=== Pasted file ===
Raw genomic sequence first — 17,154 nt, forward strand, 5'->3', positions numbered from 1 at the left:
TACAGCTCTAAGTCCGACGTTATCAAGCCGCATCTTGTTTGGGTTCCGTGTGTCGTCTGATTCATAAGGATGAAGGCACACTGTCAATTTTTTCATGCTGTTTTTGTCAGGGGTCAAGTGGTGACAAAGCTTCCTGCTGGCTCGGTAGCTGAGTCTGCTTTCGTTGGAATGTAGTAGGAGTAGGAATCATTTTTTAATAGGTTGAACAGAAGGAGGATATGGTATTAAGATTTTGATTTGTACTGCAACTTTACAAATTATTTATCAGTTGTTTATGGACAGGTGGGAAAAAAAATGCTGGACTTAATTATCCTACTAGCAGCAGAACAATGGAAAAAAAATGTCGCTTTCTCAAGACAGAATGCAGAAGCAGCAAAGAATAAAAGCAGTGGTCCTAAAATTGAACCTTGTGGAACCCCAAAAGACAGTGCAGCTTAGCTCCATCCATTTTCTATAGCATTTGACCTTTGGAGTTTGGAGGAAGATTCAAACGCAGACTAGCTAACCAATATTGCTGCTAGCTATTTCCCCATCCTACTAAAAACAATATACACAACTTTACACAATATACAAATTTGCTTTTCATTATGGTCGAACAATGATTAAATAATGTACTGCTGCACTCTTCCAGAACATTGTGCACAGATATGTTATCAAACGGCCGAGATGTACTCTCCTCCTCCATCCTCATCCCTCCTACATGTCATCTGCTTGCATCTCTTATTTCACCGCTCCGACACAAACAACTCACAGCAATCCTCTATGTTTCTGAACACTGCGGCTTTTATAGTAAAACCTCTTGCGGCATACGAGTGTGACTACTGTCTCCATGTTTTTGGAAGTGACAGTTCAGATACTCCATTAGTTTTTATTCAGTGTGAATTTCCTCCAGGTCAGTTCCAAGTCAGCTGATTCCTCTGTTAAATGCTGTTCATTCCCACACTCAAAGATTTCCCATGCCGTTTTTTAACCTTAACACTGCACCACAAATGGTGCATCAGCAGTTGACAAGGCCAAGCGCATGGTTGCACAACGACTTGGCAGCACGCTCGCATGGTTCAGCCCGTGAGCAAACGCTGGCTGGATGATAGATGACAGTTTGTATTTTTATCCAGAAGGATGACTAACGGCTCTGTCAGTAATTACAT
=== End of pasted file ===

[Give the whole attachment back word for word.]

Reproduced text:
Raw genomic sequence first — 17,154 nt, forward strand, 5'->3', positions numbered from 1 at the left:
TACAGCTCTAAGTCCGACGTTATCAAGCCGCATCTTGTTTGGGTTCCGTGTGTCGTCTGATTCATAAGGATGAAGGCACACTGTCAATTTTTTCATGCTGTTTTTGTCAGGGGTCAAGTGGTGACAAAGCTTCCTGCTGGCTCGGTAGCTGAGTCTGCTTTCGTTGGAATGTAGTAGGAGTAGGAATCATTTTTTAATAGGTTGAACAGAAGGAGGATATGGTATTAAGATTTTGATTTGTACTGCAACTTTACAAATTATTTATCAGTTGTTTATGGACAGGTGGGAAAAAAAATGCTGGACTTAATTATCCTACTAGCAGCAGAACAATGGAAAAAAAATGTCGCTTTCTCAAGACAGAATGCAGAAGCAGCAAAGAATAAAAGCAGTGGTCCTAAAATTGAACCTTGTGGAACCCCAAAAGACAGTGCAGCTTAGCTCCATCCATTTTCTATAGCATTTGACCTTTGGAGTTTGGAGGAAGATTCAAACGCAGACTAGCTAACCAATATTGCTGCTAGCTATTTCCCCATCCTACTAAAAACAATATACACAACTTTACACAATATACAAATTTGCTTTTCATTATGGTCGAACAATGATTAAATAATGTACTGCTGCACTCTTCCAGAACATTGTGCACAGATATGTTATCAAACGGCCGAGATGTACTCTCCTCCTCCATCCTCATCCCTCCTACATGTCATCTGCTTGCATCTCTTATTTCACCGCTCCGACACAAACAACTCACAGCAATCCTCTATGTTTCTGAACACTGCGGCTTTTATAGTAAAACCTCTTGCGGCATACGAGTGTGACTACTGTCTCCATGTTTTTGGAAGTGACAGTTCAGATACTCCATTAGTTTTTATTCAGTGTGAATTTCCTCCAGGTCAGTTCCAAGTCAGCTGATTCCTCTGTTAAATGCTGTTCATTCCCACACTCAAAGATTTCCCATGCCGTTTTTTAACCTTAACACTGCACCACAAATGGTGCATCAGCAGTTGACAAGGCCAAGCGCATGGTTGCACAACGACTTGGCAGCACGCTCGCATGGTTCAGCCCGTGAGCAAACGCTGGCTGGATGATAGATGACAGTTTGTATTTTTATCCAGAAGGATGACTAACGGCTCTGTCAGTAATTACAT